Is SARS-CoV-2 associated with health care utilization 6 months after the acute stage of infection?
In this cohort study of 127 859 patients with positive SARS-CoV-2 test results matched to 127 859 patients with negative SARS-CoV-2 test results, health care utilization was elevated in patients with positive SARS-CoV-2 results 6 months after the acute infection. Other than COVID-19 and infectious disease sequelae, the most notable post–COVID-19 conditions associated with elevated health care utilization over 6 months included alopecia (hair loss), bronchitis, pulmonary embolism or deep vein thrombosis, and dyspnea.
These findings suggest that health care systems should consider long-term strategic resource allocation in response to the expected elevated health care utilization experienced by patients with SARS-CoV-2 infection for at least 6 months following the acute stage of infection.
After SARS-CoV-2 infection, many patients present with persistent symptoms for at least 6 months, collectively termed post-COVID conditions (PCC). However, the impact of PCC on health care utilization has not been well described.
To estimate COVID-19–associated excess health care utilization following acute SARS-CoV-2 infection and describe utilization for select PCCs among patients who had positive SARS-CoV-2 test results (including reverse transcription–polymerase chain reaction and antigen tests) compared with control patients whose results were negative.
Design, Setting, and Participants
This matched retrospective cohort study included patients of all ages from 8 large integrated health care systems across the United States who completed a SARS-CoV-2 diagnostic test during March 1 to November 1, 2020. Patients were matched on age, sex, race and ethnicity, site, and date of SARS-CoV-2 test and were followed-up for 6 months. Data were analyzed from March 18, 2021, to June 8, 2022.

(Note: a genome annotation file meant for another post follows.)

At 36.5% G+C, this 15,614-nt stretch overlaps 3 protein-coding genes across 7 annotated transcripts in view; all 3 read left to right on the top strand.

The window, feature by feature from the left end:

Main Outcomes and Measures
Ratios of rate ratios (RRRs) for COVID-19-associated health care utilization were calculated with a difference-in-difference analysis using Poisson regression models. RRRs were estimated overall, by health care setting, by select population characteristics, and by 44 PCCs. COVID-19–associated excess health care utilization was estimated by health care setting.
The final matched cohort included 127 859 patients with test results positive for SARS-CoV-2 and 127 859 patients with test results negative for SARS-CoV-2. The mean (SD) age of the study population was 41.2 (18.6) years, 68 696 patients in each group (53.7%) were female, and each group included 66 211 Hispanic patients (51.8%), 9122 non-Hispanic Asian patients (7.1%), 7983 non-Hispanic Black patients (6.2%), and 34 326 non-Hispanic White patients (26.9%). Overall, SARS-CoV-2 infection was associated with a 4% increase in health care utilization over 6 months (RRR, 1.04 [95% CI, 1.03-1.05]), predominantly for virtual encounters (RRR, 1.14 [95% CI, 1.12-1.16]), followed by emergency department visits (RRR, 1.08 [95% CI, 1.04-1.12]). COVID-19–associated utilization for 18 PCCs remained elevated 6 months from the acute stage of infection, with the largest increase in COVID-19–associated utilization observed for infectious disease sequelae (RRR, 86.00 [95% CI, 5.07-1458.33]), COVID-19 (RRR, 19.47 [95% CI, 10.47-36.22]), alopecia (RRR, 2.52 [95% CI, 2.17-2.92]), bronchitis (RRR, 1.85 [95% CI, 1.62-2.12]), pulmonary embolism or deep vein thrombosis (RRR, 1.74 [95% CI, 1.36-2.23]), and dyspnea (RRR, 1.73 [95% CI, 1.61-1.86]). In total, COVID-19-associated excess health care utilization amounted to an estimated 27 217 additional medical encounters over 6 months (212.9 [95% CI, 146.5-278.4] visits per 1000 patients).